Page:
couldn't do the show for a weekend. We called Tyler to fill in for
my part in the show - that's when we really got to be friends. He
asked me to fill in at the sideshow and we've been buddies ever
Q. How did you get involved
with the Lucky Devil Circus Sideshow?
A. Tyler told me he wanted me
to be a part of his show. He had worked out booking some shows at
CBGB's with a live band playing behind us. That was really the
start of me being a part of the show. I guess that was probably
last Jan or Feb.
Q. If the Lucky Devil Circus
Sideshow turns into a full time touring show would you give up
your solo career and just work that show?
A. I could never give up my
solo career. I have always managed to be able to work solo and
tour with a troop. I have a very successful street show that
allows me to travel all over the world and I couldn't give that
Q. Speaking of your solo career
you have performed just about everywhere including the overseas
market. What is it like performing for audiences overseas as far
as their reaction goes versus performing for US audiences?
A. Every place is different.
Even audiences in different cities in the same country can be very
different. Luckily almost everyone speaks English so when doing my
shows throughout Europe I don't have to worry too much about
language. You do have to speak slower and change some words and
jokes around a bit but that's about it. When doing sideshow I have
to present it a bit differently sometimes. In a lot of European
countries they don't know what sideshow is, or what our type of
carnival is so it's a matter of figuring out a way to explain that
Q. Do you prefer one over the
A. I don't really prefer one
over the other. It's actually very hard to compare them. It's very
different because here, although I am doing street shows, I'm
mostly working on stage whereas when I travel through Europe (or
Australia) I am primarily working the street, and stage and street
are two completely different animals. I love them both.
Q. Can you describe what your
2003 season was like?
A. Oh boy... Well, for starters
I did over 100 street shows in five different countries (Scotland,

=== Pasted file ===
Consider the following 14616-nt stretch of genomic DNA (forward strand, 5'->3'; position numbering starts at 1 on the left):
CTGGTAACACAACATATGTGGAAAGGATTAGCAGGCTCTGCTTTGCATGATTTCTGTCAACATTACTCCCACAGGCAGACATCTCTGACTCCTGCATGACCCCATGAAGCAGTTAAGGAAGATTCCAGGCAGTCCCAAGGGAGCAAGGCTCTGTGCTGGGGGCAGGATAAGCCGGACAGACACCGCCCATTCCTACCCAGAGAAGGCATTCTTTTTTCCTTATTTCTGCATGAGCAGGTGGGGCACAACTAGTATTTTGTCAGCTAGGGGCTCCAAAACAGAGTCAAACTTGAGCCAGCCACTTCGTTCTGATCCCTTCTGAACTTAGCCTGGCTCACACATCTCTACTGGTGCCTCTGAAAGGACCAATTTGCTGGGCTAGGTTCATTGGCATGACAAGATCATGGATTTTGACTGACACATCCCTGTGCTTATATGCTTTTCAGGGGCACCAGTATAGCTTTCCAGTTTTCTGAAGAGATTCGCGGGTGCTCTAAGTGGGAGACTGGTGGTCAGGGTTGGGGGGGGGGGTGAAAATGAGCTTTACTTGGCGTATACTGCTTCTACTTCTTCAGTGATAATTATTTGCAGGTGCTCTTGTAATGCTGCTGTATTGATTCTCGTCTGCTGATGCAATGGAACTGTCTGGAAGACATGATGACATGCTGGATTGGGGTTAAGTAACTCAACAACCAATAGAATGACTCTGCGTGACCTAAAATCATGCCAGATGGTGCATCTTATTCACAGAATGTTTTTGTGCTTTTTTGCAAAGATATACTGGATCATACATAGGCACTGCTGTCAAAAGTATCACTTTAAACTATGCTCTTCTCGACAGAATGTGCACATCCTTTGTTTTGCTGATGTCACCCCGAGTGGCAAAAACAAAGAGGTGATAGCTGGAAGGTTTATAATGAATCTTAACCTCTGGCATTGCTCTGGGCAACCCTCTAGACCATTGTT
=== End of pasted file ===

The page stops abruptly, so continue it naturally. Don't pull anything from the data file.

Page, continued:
Belgium, Norway, USA) - I worked the Forged in Ink Tattoo
convention with Lucky Devil, CBGB's, I did a lot of show the
Bindles at the Palace Of Variety here in NYC and some gigs out of
town, a few shows out at Coney Island, my own variety show that I
produce here in NYC... some corporate and private shows plus all
kinds of variety shows in different venues also in NYC... I'm sure
I'm forgetting something. I'd say I've probably done about 300-350
shows last year.
Q. Do you foresee yourself
repeating the same level or amount of performances for the 2004
A. I'm already on pace to do
more. In the four weeks I was in Australia I performed 31 street
shows and have done five more of those since coming home. Plus
we've done a few Lucky Devil shows and then there's my show that I
produce once a month. I'm probably up to at least fifty shows by
Q. Where have you performed so
far this year?
A. Australia (Adelaide Fringe
Festival and Sydney), PA (Forged in Ink), NYC (all over in a few
Q. Do you have any solo tours
already setup for 2004?
A. I'm either going up to
Canada or back to Europe - probably Europe. I'm planning on doing
the Edinburgh Fringe Festival again in August.
Q. With everything you have
accomplished in your career thus far where do you see yourself in
the next 5, 10, 15 years?
A. Damn this is a tough one...